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One-on-One: Should the NFL fine or suspend players for big hits?

Originally published October 22, 2010


Life expectancy for a U.S. citizen is 77.6 years.

What about the life expectancy for a NFL player? 55.

Sad thing is that number probably won’t shock many.

NFL players are our generation’s gladiators. We expect them to go out there week after week no matter the pain.

After watching DeSean Jackson’s head go backwards so violently, in slow motion repeatedly over the weekend, it is hard to argue against why the NFL is implementing these suspensions.

While the athletes have gotten better, the safety of players has not. With this rule, safety is increased and players will take notice.

The athletes today are just immensely bigger, faster and stronger than when the NFL started in the ’60s.

Even the greatest team ever, the 1985 Bears,  would have a hard time getting past 6-foot-9, 360-pound offensive linemen and catching up to running backs like Chris Johnson.

If football didn’t add these suspensions, the sport could fall by the wayside like boxing. Once the most popular sport in America, it slowly died.

The NFL has acted, and now football on the collegiate, high school and Pop Warner levels have to act accordingly.

That means increased safety for all ages and new generations of football players will learn to play without hitting helmet-to-helmet.
-Zach Berg


When did the NFL become the ballet?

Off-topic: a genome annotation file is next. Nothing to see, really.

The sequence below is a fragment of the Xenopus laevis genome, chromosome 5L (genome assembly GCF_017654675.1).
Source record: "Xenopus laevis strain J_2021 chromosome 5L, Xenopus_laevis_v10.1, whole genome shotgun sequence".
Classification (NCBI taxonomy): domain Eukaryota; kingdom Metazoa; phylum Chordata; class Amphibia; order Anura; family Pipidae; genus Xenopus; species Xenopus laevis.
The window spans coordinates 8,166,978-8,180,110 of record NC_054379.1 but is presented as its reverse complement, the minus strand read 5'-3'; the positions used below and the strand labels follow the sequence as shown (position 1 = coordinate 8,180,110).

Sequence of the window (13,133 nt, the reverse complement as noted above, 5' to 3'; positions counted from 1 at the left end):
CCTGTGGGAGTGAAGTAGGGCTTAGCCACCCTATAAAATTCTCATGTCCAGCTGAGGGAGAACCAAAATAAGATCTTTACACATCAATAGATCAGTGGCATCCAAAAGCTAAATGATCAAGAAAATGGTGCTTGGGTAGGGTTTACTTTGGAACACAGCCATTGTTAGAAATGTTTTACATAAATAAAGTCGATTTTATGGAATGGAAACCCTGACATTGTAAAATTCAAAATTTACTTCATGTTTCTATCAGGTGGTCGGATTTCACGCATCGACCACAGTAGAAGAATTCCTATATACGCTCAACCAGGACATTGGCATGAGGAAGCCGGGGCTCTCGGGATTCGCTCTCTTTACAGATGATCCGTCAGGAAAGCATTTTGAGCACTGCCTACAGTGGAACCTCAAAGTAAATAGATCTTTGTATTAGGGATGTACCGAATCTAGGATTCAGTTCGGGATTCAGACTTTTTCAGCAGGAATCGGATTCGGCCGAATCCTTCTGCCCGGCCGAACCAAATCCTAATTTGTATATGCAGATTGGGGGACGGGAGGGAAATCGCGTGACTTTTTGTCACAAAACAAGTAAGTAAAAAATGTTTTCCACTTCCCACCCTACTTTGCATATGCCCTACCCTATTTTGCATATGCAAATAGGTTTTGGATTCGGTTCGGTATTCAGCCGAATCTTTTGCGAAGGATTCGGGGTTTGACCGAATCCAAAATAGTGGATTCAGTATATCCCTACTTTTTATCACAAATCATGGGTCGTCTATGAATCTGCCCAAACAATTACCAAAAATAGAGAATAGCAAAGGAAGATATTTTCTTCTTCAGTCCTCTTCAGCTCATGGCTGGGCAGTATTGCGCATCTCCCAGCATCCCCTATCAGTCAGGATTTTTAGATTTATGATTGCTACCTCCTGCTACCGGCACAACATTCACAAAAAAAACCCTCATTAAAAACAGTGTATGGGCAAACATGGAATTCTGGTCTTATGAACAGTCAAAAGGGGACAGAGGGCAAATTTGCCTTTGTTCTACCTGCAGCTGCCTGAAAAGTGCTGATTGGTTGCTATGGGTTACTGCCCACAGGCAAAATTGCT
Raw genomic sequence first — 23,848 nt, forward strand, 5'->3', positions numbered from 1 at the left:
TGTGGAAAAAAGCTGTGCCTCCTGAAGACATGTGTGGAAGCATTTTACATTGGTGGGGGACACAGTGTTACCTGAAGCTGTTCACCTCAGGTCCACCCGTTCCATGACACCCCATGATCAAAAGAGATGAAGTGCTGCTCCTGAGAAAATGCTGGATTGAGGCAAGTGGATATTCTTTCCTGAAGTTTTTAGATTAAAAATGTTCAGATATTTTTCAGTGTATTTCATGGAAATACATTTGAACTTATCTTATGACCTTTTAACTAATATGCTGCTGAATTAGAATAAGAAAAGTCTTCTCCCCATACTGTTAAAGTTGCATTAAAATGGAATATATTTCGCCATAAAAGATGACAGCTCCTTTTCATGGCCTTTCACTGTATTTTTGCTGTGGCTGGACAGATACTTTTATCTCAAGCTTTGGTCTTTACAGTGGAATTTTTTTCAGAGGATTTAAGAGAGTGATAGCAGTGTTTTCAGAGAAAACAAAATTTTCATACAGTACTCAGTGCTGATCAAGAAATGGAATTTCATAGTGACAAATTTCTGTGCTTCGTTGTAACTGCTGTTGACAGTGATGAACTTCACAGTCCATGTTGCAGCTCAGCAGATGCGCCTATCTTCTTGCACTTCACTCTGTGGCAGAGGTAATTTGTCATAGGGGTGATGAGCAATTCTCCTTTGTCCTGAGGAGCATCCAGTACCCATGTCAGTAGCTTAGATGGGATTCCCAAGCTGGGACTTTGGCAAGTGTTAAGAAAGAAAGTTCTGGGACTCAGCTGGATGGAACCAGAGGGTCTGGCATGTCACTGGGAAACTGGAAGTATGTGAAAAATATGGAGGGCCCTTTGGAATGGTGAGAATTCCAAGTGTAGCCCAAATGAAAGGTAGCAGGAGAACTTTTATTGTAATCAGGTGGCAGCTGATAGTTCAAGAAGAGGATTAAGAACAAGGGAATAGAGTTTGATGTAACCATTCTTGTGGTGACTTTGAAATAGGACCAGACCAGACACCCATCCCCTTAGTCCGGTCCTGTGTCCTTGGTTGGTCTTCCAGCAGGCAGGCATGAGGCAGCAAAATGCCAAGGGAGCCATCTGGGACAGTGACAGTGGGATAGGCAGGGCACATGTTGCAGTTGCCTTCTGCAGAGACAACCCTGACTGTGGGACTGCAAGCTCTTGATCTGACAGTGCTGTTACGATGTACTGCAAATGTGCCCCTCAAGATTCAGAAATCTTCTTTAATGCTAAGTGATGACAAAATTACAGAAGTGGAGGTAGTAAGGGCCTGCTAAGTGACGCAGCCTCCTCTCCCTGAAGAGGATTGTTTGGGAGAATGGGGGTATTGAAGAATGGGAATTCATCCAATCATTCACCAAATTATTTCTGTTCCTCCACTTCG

After years of implementing rules to “protect players,” the NFL has finally crossed the line.

The NFL announced Tuesday that it will step up fines and suspensions for players who make hard hits.

The announcement is an overreaction to a few big hits that led to concussions over the weekend.

I thought football was supposed to be a contact sport. I find it unbelievable the league will resort to suspending and fining players for hitting another player too hard.

This is football at its highest level. If you don’t want to be hit then maybe soccer is the sport for you.

From a young age football players are taught to make big hits.

You aren’t there to delicately take an opposing player to the ground so no one gets hurt. Your job is to hit him so hard he wants to watch the rest of the game from the sidelines.

And now the NFL is telling players they can’t do what they’ve been taught their entire lives.

Football isn’t meant for the weak. It is a gladiator sport where big hits should be the norm.

The NFL inches closer and closer to becoming the ballet every time they implement one of these rules. Soon Ray Lewis and Brian Urlacher will be wearing tutus.

-Alex Ross

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